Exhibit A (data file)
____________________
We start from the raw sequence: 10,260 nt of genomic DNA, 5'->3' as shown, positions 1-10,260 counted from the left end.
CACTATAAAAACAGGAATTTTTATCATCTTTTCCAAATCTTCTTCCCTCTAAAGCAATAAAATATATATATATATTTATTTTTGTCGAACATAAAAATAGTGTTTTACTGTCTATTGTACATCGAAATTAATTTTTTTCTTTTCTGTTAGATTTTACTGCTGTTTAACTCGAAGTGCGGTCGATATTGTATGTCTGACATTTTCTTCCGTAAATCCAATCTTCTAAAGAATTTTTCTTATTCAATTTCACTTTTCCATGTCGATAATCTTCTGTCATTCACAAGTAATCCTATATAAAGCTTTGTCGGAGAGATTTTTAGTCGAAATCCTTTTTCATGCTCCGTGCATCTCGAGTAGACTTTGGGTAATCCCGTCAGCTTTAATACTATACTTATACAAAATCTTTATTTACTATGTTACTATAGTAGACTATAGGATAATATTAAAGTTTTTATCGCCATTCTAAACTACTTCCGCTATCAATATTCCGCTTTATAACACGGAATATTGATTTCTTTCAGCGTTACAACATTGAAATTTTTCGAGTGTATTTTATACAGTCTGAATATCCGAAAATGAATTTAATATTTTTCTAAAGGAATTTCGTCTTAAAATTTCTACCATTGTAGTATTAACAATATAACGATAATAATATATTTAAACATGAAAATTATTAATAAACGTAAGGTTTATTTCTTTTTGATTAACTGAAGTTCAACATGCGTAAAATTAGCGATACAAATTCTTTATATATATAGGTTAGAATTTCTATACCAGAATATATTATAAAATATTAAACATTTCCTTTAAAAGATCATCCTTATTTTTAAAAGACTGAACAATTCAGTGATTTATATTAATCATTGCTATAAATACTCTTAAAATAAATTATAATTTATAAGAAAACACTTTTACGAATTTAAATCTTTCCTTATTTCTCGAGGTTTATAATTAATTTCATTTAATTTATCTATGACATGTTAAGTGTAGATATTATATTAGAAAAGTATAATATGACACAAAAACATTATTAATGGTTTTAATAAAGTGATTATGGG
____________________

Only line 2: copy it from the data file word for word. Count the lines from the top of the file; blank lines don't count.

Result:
CACTATAAAAACAGGAATTTTTATCATCTTTTCCAAATCTTCTTCCCTCTAAAGCAATAAAATATATATATATATTTATTTTTGTCGAACATAAAAATAGTGTTTTACTGTCTATTGTACATCGAAATTAATTTTTTTCTTTTCTGTTAGATTTTACTGCTGTTTAACTCGAAGTGCGGTCGATATTGTATGTCTGACATTTTCTTCCGTAAATCCAATCTTCTAAAGAATTTTTCTTATTCAATTTCACTTTTCCATGTCGATAATCTTCTGTCATTCACAAGTAATCCTATATAAAGCTTTGTCGGAGAGATTTTTAGTCGAAATCCTTTTTCATGCTCCGTGCATCTCGAGTAGACTTTGGGTAATCCCGTCAGCTTTAATACTATACTTATACAAAATCTTTATTTACTATGTTACTATAGTAGACTATAGGATAATATTAAAGTTTTTATCGCCATTCTAAACTACTTCCGCTATCAATATTCCGCTTTATAACACGGAATATTGATTTCTTTCAGCGTTACAACATTGAAATTTTTCGAGTGTATTTTATACAGTCTGAATATCCGAAAATGAATTTAATATTTTTCTAAAGGAATTTCGTCTTAAAATTTCTACCATTGTAGTATTAACAATATAACGATAATAATATATTTAAACATGAAAATTATTAATAAACGTAAGGTTTATTTCTTTTTGATTAACTGAAGTTCAACATGCGTAAAATTAGCGATACAAATTCTTTATATATATAGGTTAGAATTTCTATACCAGAATATATTATAAAATATTAAACATTTCCTTTAAAAGATCATCCTTATTTTTAAAAGACTGAACAATTCAGTGATTTATATTAATCATTGCTATAAATACTCTTAAAATAAATTATAATTTATAAGAAAACACTTTTACGAATTTAAATCTTTCCTTATTTCTCGAGGTTTATAATTAATTTCATTTAATTTATCTATGACATGTTAAGTGTAGATATTATATTAGAAAAGTATAATATGACACAAAAACATTATTAATGGTTTTAATAAAGTGATTATGGG